Attempts to win Labour support for Brexit deal intensifies
The government is likely to publish a new employment bill before the next vote on Theresa May's Brexit deal.
The aim is to maximise the number of Labour MPs prepared to back the prime minister's deal - even if it continues to exclude demands for a customs union.
About a dozen Labour MPs from Leave-voting areas have discussed workers' rights and the need to guarantee regional aid funds with Mrs May.
But Whitehall sources say "something more concrete" to get Labour support.
Some Labour MPs have been pressing for an employment bill before the "meaningful vote" - and I understand the scope of that bill is being seriously discussed behind closed doors.
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Last Thursday, trade union officials were in discussions with civil servants in Whitehall - and were joined by Business Secretary Greg Clark.
Some issues of concern to trade unions - such as the ability to conduct workplace ballots or electronic rather than costly postal voting - are up for discussion.
However, trade union sources are suggesting other areas of concern - such as the use and regulation of agency of workers - have not been adequately addressed.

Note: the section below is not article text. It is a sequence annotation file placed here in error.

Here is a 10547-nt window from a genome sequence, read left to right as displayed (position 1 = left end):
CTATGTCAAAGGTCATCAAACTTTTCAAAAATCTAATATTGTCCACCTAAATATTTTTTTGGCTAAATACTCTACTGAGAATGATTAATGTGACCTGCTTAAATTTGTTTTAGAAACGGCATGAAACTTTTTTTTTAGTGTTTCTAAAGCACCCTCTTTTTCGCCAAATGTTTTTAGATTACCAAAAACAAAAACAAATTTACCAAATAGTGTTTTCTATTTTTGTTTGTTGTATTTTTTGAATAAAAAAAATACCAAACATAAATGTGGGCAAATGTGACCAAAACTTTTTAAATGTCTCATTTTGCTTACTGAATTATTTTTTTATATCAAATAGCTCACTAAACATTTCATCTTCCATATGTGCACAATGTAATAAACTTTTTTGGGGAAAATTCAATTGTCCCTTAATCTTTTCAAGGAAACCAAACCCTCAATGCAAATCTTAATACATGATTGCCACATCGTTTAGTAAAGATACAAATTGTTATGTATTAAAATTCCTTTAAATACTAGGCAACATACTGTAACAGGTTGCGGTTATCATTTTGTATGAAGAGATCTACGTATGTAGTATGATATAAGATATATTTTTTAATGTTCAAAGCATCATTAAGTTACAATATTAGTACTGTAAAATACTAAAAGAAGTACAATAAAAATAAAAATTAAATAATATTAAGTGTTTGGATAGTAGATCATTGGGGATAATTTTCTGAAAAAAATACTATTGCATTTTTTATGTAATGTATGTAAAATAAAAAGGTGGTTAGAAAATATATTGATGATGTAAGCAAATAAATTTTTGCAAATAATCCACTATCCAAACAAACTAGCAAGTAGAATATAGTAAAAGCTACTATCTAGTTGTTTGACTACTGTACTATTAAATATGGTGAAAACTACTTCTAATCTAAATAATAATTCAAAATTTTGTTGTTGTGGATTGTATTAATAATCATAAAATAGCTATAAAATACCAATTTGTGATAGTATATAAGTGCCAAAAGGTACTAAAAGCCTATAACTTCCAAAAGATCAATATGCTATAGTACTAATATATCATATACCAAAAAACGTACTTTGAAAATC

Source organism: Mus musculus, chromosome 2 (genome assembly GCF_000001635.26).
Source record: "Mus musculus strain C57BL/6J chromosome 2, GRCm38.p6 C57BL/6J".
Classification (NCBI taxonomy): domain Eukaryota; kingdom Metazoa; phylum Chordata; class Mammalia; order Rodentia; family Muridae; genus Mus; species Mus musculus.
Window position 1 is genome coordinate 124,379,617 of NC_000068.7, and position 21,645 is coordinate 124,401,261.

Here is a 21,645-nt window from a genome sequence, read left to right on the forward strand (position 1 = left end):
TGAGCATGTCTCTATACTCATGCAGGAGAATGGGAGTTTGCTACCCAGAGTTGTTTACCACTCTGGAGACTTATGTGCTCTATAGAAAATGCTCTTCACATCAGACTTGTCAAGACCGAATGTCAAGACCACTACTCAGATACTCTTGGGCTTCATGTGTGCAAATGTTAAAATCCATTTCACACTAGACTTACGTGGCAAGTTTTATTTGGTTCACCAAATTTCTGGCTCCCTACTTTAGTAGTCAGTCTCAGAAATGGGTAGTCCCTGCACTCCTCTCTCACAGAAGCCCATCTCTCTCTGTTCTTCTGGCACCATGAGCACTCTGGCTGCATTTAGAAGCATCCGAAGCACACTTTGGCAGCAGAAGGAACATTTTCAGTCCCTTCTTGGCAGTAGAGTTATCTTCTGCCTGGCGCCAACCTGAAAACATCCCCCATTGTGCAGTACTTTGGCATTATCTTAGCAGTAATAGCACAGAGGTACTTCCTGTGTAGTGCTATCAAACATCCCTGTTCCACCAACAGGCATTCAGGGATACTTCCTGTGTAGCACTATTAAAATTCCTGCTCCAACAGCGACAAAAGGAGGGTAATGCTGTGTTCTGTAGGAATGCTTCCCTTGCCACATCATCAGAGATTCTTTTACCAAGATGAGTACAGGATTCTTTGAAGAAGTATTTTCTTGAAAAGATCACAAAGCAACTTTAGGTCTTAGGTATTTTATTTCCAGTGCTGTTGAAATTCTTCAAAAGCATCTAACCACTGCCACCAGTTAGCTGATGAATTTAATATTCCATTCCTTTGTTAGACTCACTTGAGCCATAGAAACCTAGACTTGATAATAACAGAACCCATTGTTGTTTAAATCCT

Nonetheless, there seems to be a serious discussion within government on how wide-ranging an employment bill would have to be to entice more opposition MPs to back the government.
The Labour MP for Wigan, Lisa Nandy, told BBC Radio 5 Live that 40 to 60 of her colleagues might back the government if there were more substantial changes to the deal.
She said: "Things are starting to move in a way that I haven't seen for three years. Dialogue has finally started to happen."
But it's important to introduce a note of scepticism.
Last week's rebellion on Labour's benches - against the attempt to extend Article 50 - consisted of 25 MPs. And at least two of them are minded to oppose the government in the meaningful vote come what may.
But more importantly, some unions and Labour MPs from Leave areas are sceptical that the government can deliver on any promises it makes.
They say that while Conservative backbenchers might swallow the need for a "level playing field" with the EU on workers' rights, many of them might well rebel if asked to concede further trade union and opposition demands.
So the mere act of the prime minister building support on the left might simultaneously demolish it on the right.